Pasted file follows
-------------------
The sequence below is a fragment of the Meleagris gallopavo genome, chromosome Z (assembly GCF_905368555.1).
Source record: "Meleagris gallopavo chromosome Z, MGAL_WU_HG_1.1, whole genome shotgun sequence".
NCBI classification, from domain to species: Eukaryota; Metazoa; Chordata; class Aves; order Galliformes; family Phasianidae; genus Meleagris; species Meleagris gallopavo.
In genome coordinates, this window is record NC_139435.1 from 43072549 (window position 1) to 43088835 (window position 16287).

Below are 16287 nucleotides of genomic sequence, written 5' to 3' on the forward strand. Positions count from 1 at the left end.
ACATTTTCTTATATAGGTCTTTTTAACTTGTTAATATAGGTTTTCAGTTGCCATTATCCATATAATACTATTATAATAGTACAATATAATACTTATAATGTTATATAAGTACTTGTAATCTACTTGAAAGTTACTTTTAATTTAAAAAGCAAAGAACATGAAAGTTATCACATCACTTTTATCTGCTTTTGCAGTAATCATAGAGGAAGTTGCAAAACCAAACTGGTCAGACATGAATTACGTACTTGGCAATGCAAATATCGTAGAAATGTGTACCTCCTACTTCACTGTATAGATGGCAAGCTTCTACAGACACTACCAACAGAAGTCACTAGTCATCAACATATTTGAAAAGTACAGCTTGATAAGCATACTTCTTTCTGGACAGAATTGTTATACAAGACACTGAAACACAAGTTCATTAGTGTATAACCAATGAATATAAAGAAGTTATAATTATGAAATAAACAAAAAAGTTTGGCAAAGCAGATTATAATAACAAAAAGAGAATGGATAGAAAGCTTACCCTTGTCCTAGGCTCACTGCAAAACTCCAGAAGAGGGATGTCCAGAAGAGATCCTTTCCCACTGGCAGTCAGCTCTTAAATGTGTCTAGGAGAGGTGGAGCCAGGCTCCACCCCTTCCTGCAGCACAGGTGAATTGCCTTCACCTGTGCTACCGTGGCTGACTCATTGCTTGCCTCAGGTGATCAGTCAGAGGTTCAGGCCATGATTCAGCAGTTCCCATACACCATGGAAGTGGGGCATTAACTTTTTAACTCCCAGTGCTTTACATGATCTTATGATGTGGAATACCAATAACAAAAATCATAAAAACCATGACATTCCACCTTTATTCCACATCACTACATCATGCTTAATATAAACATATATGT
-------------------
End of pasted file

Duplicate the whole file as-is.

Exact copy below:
The sequence below is a fragment of the Meleagris gallopavo genome, chromosome Z (assembly GCF_905368555.1).
Source record: "Meleagris gallopavo chromosome Z, MGAL_WU_HG_1.1, whole genome shotgun sequence".
NCBI classification, from domain to species: Eukaryota; Metazoa; Chordata; class Aves; order Galliformes; family Phasianidae; genus Meleagris; species Meleagris gallopavo.
In genome coordinates, this window is record NC_139435.1 from 43072549 (window position 1) to 43088835 (window position 16287).

Below are 16287 nucleotides of genomic sequence, written 5' to 3' on the forward strand. Positions count from 1 at the left end.
ACATTTTCTTATATAGGTCTTTTTAACTTGTTAATATAGGTTTTCAGTTGCCATTATCCATATAATACTATTATAATAGTACAATATAATACTTATAATGTTATATAAGTACTTGTAATCTACTTGAAAGTTACTTTTAATTTAAAAAGCAAAGAACATGAAAGTTATCACATCACTTTTATCTGCTTTTGCAGTAATCATAGAGGAAGTTGCAAAACCAAACTGGTCAGACATGAATTACGTACTTGGCAATGCAAATATCGTAGAAATGTGTACCTCCTACTTCACTGTATAGATGGCAAGCTTCTACAGACACTACCAACAGAAGTCACTAGTCATCAACATATTTGAAAAGTACAGCTTGATAAGCATACTTCTTTCTGGACAGAATTGTTATACAAGACACTGAAACACAAGTTCATTAGTGTATAACCAATGAATATAAAGAAGTTATAATTATGAAATAAACAAAAAAGTTTGGCAAAGCAGATTATAATAACAAAAAGAGAATGGATAGAAAGCTTACCCTTGTCCTAGGCTCACTGCAAAACTCCAGAAGAGGGATGTCCAGAAGAGATCCTTTCCCACTGGCAGTCAGCTCTTAAATGTGTCTAGGAGAGGTGGAGCCAGGCTCCACCCCTTCCTGCAGCACAGGTGAATTGCCTTCACCTGTGCTACCGTGGCTGACTCATTGCTTGCCTCAGGTGATCAGTCAGAGGTTCAGGCCATGATTCAGCAGTTCCCATACACCATGGAAGTGGGGCATTAACTTTTTAACTCCCAGTGCTTTACATGATCTTATGATGTGGAATACCAATAACAAAAATCATAAAAACCATGACATTCCACCTTTATTCCACATCACTACATCATGCTTAATATAAACATATATGT